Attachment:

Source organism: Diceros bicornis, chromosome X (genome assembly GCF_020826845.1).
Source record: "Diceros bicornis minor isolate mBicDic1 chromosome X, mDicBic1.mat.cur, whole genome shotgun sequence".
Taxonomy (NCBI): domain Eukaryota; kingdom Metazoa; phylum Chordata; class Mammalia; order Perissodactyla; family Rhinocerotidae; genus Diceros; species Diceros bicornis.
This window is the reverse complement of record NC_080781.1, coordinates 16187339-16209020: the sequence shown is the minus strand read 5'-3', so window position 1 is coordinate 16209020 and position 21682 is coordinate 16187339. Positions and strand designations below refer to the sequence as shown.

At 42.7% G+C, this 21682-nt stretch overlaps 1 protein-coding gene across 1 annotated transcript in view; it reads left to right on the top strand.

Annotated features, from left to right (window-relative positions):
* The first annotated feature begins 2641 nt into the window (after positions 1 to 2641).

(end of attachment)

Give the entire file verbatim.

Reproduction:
Source organism: Diceros bicornis, chromosome X (genome assembly GCF_020826845.1).
Source record: "Diceros bicornis minor isolate mBicDic1 chromosome X, mDicBic1.mat.cur, whole genome shotgun sequence".
Taxonomy (NCBI): domain Eukaryota; kingdom Metazoa; phylum Chordata; class Mammalia; order Perissodactyla; family Rhinocerotidae; genus Diceros; species Diceros bicornis.
This window is the reverse complement of record NC_080781.1, coordinates 16187339-16209020: the sequence shown is the minus strand read 5'-3', so window position 1 is coordinate 16209020 and position 21682 is coordinate 16187339. Positions and strand designations below refer to the sequence as shown.

At 42.7% G+C, this 21682-nt stretch overlaps 1 protein-coding gene across 1 annotated transcript in view; it reads left to right on the top strand.

Annotated features, from left to right (window-relative positions):
* The first annotated feature begins 2641 nt into the window (after positions 1 to 2641).